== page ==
One of the other officers requested anonymity because he is involved in the Bell investigation. The third, Sgt. Art Jimenez, said the investigators “told us they were going to … get back to us, but they never did.

“The next time I heard from anybody was when the story [on the administrators’ pay] broke,” he said.

Corcoran said the investigators asked the officers to enlist an elected official to back up the claims of corruption. He said he and his colleagues were floored.

“My thinking was, ‘OK, what am I, chopped liver?’ ” Corcoran said. “Here we are, three cops, asking for help, and they want our allegations substantiated by an elected official? As you know, an elected official is often part of the corruption.”

But Corcoran said he persuaded then-Councilman Victor Bello to send a letter to investigators notifying them that he had information about a range of corrupt actions, including bribery, civil rights violations, election fraud and unethical retirement deals.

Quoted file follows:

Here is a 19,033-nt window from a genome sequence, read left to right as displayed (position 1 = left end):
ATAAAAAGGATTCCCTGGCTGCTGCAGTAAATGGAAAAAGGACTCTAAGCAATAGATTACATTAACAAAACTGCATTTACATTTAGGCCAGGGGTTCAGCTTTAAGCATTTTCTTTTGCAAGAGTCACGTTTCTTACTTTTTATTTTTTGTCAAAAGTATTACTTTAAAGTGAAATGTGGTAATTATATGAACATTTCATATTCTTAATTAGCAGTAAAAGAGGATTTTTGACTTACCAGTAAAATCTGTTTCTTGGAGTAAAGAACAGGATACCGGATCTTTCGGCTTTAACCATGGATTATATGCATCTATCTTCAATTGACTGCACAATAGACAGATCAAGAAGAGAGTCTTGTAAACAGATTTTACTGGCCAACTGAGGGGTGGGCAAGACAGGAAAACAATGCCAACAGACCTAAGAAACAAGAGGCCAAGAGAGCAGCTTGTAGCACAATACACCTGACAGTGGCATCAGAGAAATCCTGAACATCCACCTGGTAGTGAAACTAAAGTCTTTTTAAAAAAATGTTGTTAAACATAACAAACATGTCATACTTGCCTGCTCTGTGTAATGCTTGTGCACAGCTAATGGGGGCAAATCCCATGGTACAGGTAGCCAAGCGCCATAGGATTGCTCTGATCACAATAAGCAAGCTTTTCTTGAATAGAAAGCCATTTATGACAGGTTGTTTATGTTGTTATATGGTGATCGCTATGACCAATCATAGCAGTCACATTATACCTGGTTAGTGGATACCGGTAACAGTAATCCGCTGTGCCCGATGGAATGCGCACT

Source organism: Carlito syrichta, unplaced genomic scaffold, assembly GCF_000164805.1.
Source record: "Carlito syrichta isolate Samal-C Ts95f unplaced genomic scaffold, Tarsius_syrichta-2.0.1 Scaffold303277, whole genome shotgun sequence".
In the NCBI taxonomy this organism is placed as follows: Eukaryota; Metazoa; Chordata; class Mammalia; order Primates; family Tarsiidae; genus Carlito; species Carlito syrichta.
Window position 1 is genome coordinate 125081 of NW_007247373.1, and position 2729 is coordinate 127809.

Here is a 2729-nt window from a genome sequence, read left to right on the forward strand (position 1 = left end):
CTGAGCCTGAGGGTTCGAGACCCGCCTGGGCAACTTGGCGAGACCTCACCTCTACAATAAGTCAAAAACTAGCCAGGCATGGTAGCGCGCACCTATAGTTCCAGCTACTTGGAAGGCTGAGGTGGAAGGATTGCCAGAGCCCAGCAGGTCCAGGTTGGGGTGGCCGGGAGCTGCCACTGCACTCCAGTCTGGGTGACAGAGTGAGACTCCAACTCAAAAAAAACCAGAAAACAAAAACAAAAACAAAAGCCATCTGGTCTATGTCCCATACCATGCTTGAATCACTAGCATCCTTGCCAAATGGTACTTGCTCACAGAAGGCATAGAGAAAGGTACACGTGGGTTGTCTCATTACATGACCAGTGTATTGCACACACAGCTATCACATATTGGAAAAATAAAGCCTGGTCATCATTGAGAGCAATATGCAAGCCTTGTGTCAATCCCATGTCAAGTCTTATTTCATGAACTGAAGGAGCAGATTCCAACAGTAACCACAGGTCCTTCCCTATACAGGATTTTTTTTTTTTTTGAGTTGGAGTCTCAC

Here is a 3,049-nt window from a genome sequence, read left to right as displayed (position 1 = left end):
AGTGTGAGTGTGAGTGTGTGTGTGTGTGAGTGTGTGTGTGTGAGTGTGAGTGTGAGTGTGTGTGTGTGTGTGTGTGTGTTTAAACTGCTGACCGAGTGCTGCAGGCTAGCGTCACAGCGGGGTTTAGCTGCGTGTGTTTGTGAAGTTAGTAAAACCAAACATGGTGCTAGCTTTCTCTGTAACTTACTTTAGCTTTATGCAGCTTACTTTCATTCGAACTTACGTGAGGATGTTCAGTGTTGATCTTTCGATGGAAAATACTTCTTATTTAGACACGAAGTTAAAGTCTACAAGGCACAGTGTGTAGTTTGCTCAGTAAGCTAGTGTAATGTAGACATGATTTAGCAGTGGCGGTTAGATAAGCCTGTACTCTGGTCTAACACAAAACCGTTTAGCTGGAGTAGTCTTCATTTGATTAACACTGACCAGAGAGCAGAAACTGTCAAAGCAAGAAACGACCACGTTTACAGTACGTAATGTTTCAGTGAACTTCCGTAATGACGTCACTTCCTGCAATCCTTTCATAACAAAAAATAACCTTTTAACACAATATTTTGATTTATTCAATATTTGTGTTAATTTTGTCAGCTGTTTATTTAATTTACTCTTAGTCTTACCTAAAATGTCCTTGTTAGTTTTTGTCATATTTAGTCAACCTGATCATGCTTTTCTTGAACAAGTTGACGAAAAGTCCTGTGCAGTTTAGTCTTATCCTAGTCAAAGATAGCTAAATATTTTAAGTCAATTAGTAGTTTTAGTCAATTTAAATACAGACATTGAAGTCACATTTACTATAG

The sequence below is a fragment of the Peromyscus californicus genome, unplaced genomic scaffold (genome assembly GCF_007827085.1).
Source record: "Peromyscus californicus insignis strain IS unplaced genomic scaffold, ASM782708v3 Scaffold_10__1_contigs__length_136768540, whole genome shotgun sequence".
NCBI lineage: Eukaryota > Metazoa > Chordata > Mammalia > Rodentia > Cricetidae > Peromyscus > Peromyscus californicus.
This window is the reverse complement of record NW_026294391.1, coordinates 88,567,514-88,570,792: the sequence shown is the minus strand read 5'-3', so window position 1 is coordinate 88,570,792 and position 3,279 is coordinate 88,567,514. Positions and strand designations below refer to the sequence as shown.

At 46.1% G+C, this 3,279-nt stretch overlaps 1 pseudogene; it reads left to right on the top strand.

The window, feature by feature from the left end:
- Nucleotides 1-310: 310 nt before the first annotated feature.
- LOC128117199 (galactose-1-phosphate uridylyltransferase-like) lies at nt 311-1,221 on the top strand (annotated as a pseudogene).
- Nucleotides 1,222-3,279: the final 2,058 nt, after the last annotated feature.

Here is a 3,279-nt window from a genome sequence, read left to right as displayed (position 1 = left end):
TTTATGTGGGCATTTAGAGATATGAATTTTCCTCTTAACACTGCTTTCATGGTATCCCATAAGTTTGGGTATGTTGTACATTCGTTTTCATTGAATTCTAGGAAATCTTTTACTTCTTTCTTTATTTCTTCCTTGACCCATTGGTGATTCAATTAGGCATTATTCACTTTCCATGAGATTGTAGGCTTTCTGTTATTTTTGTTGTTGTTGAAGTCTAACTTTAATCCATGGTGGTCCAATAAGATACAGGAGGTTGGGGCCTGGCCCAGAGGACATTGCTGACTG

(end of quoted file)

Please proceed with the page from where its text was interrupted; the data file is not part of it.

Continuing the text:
Demerjian responded to Bello in a May 19, 2009, letter — a copy of which The Times has obtained — that asked him for “more detailed information” and “whatever evidence you have.” The letter said the case would be closed after 30 days if the office did not receive additional material.

Bello wrote back on June 17, 2009, with allegations that a city official possibly had accepted bribes to approve building permits, sold goods confiscated from illegal vendors for personal gain and falsified ballots. His letter also said that then-City Administrator Robert Rizzo stopped an investigation of the official and that “this represents but a fraction of the issues involving Mr. Rizzo and alleged corruption.”